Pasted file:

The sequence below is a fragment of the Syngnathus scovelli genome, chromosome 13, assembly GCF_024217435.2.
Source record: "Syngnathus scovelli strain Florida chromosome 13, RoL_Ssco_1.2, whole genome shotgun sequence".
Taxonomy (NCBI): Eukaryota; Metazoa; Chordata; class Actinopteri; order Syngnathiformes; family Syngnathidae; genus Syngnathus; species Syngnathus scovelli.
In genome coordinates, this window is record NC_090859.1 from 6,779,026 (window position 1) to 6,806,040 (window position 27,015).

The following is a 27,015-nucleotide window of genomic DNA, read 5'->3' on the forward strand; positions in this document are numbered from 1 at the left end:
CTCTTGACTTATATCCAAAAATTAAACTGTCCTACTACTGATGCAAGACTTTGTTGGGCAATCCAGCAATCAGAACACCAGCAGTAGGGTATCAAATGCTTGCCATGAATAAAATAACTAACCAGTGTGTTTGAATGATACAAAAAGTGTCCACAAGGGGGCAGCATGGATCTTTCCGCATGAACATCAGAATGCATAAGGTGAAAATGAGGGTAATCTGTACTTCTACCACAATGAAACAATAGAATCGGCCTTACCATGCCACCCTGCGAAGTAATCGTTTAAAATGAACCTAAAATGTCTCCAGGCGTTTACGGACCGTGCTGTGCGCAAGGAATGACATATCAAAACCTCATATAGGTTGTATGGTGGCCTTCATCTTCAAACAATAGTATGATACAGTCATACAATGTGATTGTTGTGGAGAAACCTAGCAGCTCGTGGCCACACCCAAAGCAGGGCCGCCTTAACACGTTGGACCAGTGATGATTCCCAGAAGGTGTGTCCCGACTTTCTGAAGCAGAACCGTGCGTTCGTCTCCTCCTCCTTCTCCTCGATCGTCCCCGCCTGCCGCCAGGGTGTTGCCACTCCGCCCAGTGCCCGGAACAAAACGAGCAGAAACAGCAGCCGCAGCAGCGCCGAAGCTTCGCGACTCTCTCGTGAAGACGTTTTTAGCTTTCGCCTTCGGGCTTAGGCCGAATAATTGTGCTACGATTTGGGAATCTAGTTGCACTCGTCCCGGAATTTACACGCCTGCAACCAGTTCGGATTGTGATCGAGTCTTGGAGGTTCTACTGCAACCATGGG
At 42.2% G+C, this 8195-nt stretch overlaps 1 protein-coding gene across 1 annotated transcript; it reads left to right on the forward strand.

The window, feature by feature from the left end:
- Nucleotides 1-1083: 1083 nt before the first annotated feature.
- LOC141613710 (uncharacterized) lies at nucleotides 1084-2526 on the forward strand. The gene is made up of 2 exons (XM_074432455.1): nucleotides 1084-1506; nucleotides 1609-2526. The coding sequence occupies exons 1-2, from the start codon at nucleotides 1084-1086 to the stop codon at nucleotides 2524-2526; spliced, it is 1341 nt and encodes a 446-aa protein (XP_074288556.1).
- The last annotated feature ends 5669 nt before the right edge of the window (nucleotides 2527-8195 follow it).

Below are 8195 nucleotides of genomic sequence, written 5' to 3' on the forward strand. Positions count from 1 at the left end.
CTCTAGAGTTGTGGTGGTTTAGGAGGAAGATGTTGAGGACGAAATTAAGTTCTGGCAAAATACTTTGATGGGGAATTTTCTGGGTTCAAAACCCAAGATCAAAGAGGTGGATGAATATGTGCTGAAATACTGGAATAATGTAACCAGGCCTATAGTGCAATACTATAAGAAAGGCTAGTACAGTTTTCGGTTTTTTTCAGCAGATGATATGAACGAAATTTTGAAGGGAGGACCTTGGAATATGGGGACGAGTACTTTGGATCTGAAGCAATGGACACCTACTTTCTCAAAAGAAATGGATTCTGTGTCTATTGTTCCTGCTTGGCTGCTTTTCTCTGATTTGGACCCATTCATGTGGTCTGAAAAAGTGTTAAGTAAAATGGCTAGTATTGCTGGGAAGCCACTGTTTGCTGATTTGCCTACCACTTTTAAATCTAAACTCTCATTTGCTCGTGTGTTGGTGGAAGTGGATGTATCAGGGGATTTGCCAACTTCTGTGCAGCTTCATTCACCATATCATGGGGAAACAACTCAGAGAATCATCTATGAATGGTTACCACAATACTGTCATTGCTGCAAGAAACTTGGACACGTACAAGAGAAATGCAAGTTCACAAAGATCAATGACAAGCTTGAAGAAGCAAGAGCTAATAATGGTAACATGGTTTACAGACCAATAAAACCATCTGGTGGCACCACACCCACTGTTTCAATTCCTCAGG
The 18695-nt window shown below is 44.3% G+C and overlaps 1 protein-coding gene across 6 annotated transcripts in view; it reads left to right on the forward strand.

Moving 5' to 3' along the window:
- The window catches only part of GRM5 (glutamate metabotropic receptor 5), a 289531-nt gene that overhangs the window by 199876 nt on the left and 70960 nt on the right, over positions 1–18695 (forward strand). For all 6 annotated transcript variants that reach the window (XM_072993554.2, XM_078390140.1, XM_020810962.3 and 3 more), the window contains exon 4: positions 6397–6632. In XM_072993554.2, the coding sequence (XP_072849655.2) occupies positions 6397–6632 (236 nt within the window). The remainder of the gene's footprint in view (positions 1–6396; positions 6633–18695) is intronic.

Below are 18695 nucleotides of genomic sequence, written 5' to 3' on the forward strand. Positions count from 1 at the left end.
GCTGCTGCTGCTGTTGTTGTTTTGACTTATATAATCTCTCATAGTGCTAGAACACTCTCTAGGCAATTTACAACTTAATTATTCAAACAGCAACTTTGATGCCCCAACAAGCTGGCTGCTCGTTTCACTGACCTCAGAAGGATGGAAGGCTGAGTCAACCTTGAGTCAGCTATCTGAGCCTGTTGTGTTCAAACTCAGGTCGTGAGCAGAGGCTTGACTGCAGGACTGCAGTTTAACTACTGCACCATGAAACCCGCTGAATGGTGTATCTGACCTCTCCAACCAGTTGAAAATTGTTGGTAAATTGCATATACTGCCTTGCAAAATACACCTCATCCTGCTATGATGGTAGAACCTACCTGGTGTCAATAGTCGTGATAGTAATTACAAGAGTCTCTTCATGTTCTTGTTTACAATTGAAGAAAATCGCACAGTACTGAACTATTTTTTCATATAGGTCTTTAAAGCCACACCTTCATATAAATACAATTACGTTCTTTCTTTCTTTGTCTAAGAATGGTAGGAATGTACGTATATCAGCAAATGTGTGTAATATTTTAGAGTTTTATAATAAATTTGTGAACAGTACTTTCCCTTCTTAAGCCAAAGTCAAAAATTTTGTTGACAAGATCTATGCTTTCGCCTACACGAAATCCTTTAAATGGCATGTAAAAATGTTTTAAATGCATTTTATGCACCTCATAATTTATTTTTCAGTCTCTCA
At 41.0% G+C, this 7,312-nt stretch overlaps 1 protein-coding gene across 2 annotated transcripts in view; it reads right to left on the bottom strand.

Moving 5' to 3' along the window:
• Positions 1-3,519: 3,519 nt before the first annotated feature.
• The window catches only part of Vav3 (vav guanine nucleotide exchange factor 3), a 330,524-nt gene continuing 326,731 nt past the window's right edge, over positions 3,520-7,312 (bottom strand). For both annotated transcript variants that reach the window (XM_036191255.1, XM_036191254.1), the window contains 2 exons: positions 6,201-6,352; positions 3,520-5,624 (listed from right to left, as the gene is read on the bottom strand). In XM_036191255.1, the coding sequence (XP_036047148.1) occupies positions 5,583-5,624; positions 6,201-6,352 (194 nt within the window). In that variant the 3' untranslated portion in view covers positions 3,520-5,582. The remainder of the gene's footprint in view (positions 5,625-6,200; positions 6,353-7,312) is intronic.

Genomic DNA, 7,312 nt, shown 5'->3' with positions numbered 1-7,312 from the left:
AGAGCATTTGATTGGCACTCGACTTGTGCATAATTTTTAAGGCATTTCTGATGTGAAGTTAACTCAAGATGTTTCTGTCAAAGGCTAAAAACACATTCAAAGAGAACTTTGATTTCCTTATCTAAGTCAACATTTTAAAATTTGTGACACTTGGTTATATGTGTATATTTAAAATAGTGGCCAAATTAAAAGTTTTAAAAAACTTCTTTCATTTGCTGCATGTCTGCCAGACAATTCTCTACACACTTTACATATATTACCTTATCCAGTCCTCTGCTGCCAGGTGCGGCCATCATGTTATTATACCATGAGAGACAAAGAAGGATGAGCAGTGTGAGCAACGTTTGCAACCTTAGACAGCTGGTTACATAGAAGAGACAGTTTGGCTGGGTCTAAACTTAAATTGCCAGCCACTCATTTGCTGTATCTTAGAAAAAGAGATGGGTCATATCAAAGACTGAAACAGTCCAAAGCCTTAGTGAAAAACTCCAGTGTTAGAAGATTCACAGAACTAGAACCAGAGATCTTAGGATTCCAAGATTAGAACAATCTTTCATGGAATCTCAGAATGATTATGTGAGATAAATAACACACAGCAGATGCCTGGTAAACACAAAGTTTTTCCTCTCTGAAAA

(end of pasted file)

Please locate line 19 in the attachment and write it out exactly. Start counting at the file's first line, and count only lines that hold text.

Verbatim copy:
At 41.0% G+C, this 7,312-nt stretch overlaps 1 protein-coding gene across 2 annotated transcripts in view; it reads right to left on the bottom strand.